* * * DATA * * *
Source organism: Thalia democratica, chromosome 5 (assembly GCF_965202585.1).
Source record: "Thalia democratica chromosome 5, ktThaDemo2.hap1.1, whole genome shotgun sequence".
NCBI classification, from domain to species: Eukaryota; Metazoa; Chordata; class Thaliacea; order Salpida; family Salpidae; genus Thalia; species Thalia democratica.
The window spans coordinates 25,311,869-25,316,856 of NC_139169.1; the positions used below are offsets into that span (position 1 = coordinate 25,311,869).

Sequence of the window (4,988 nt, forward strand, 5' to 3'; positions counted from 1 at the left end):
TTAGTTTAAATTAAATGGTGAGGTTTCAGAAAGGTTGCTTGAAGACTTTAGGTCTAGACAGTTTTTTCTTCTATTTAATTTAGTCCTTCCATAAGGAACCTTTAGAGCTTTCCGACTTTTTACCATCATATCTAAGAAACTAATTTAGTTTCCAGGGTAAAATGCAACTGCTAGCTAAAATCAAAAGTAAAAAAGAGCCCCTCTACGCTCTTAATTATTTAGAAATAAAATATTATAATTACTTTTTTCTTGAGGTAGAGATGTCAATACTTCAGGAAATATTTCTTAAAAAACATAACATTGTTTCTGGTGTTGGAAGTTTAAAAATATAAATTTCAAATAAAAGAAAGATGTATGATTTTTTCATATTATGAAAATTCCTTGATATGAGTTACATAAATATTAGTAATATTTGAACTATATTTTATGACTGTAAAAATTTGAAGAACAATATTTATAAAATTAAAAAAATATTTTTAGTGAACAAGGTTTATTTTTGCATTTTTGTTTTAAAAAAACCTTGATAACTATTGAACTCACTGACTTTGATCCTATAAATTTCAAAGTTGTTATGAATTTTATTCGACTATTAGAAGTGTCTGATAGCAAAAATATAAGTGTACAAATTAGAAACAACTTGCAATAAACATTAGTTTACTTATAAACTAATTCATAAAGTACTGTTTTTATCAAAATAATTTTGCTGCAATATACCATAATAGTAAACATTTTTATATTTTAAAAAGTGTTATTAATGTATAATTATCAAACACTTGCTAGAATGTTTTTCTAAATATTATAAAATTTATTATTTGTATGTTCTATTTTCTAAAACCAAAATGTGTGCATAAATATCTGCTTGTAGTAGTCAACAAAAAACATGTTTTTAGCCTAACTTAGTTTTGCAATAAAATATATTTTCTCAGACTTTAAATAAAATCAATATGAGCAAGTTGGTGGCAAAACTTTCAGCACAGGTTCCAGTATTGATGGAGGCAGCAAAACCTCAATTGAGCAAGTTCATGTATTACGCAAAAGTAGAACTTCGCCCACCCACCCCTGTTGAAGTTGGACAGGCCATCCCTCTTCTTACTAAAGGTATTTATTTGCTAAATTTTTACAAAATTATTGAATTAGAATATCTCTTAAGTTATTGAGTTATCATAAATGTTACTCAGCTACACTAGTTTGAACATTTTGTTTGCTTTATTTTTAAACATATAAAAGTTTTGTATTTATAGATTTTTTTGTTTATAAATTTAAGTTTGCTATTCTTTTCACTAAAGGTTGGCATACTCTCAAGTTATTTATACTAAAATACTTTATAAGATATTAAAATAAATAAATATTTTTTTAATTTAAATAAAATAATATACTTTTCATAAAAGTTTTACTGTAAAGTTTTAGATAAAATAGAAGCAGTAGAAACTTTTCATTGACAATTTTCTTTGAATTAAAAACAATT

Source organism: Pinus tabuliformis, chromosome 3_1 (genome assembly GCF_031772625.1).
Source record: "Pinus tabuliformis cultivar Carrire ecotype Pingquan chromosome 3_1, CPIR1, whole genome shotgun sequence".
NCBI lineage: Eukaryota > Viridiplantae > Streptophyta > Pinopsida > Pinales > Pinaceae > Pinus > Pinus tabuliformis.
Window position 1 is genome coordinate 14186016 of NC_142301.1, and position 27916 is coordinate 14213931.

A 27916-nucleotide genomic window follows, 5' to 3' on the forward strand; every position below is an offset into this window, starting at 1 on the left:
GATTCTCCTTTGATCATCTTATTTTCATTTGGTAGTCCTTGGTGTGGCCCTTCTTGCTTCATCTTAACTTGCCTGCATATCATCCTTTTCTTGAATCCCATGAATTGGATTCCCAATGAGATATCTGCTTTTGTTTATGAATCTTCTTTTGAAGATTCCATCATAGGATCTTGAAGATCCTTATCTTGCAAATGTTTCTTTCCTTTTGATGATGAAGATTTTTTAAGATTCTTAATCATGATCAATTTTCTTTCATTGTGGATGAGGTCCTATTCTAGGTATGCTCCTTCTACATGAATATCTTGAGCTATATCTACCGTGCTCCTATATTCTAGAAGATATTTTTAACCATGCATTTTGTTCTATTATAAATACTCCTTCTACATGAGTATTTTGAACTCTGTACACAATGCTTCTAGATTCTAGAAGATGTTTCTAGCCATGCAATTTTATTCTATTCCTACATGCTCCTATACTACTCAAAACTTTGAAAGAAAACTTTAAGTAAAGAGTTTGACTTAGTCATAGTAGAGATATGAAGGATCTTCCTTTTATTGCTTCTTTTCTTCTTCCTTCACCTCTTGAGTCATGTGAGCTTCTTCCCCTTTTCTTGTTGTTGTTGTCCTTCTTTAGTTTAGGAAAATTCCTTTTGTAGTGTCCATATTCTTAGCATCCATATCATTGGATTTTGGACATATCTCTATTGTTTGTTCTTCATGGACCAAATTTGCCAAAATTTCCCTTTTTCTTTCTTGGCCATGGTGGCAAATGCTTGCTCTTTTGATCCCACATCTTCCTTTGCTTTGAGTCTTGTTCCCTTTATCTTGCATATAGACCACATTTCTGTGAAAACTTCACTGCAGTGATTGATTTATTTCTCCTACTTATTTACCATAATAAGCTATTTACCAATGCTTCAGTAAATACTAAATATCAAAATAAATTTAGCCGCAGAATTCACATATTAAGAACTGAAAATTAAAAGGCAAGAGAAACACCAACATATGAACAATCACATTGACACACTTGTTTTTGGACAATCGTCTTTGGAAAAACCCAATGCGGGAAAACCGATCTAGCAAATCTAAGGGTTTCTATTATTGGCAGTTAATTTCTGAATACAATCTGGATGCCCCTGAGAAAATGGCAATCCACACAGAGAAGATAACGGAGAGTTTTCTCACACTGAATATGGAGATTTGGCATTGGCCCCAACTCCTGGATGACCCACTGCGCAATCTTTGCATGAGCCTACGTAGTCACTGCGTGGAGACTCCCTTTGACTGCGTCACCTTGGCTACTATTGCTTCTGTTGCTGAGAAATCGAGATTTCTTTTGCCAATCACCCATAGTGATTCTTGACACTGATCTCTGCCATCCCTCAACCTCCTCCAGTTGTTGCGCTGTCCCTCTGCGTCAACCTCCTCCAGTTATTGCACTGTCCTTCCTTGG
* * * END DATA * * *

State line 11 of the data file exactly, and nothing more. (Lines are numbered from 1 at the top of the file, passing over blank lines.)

A 27916-nucleotide genomic window follows, 5' to 3' on the forward strand; every position below is an offset into this window, starting at 1 on the left: